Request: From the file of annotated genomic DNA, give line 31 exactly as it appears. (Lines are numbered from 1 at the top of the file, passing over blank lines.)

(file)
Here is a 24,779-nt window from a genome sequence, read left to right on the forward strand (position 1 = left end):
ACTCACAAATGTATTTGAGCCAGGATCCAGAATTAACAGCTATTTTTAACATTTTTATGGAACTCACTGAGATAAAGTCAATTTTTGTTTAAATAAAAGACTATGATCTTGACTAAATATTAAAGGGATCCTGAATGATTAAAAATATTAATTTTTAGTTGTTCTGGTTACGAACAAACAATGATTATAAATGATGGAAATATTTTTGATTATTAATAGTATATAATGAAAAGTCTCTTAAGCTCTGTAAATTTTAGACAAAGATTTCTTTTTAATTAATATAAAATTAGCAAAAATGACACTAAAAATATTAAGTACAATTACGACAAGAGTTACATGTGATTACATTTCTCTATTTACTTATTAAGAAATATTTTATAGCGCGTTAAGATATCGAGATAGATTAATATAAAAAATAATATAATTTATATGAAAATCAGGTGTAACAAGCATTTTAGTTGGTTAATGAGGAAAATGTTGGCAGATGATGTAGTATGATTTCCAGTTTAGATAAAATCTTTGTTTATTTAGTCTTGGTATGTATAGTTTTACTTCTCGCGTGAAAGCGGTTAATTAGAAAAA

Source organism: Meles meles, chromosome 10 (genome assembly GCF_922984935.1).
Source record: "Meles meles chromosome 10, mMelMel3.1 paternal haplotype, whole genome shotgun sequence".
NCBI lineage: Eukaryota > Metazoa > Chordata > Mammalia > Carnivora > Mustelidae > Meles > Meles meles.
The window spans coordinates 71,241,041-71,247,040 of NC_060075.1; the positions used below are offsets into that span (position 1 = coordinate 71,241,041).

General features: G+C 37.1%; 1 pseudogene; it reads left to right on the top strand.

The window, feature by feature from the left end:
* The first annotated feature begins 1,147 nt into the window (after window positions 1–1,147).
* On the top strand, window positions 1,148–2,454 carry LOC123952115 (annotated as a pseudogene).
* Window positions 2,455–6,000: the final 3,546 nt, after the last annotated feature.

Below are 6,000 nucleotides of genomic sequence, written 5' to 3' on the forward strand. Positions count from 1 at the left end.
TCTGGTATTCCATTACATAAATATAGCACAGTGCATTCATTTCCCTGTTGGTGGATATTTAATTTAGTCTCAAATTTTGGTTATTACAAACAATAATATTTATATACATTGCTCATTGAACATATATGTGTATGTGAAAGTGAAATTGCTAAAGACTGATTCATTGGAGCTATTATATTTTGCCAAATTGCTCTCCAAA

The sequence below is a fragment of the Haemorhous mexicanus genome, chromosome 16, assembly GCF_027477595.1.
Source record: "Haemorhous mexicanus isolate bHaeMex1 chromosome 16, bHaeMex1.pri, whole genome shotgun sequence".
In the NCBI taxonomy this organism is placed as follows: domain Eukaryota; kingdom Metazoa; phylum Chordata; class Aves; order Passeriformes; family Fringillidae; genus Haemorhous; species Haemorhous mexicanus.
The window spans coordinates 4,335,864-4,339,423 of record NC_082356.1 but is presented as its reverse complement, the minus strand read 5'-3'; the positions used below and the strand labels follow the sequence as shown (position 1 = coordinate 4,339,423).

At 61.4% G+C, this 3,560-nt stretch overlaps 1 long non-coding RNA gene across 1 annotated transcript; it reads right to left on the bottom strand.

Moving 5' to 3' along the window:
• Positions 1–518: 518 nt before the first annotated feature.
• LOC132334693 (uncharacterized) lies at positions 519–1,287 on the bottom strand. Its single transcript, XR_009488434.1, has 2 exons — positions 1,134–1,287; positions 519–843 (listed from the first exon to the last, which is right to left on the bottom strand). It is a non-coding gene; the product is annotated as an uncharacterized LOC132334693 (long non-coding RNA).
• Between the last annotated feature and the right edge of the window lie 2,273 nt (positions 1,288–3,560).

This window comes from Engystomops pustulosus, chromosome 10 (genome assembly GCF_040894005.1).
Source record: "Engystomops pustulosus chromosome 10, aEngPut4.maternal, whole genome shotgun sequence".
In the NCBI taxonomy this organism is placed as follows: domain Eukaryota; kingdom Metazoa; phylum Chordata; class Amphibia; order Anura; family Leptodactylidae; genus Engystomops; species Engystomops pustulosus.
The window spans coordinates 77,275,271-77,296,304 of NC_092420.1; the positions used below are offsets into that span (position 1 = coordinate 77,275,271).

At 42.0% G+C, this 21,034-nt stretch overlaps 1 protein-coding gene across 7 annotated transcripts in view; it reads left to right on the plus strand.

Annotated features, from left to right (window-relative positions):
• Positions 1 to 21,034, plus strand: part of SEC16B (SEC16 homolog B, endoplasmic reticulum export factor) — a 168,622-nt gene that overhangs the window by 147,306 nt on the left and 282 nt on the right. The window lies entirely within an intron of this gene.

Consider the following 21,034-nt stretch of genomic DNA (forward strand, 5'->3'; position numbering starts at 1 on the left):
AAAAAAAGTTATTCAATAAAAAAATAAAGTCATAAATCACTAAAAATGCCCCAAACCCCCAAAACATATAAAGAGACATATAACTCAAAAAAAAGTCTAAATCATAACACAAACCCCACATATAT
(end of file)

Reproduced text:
AAAAAAAGTTATTCAATAAAAAAATAAAGTCATAAATCACTAAAAATGCCCCAAACCCCCAAAACATATAAAGAGACATATAACTCAAAAAAAAGTCTAAATCATAACACAAACCCCACATATAT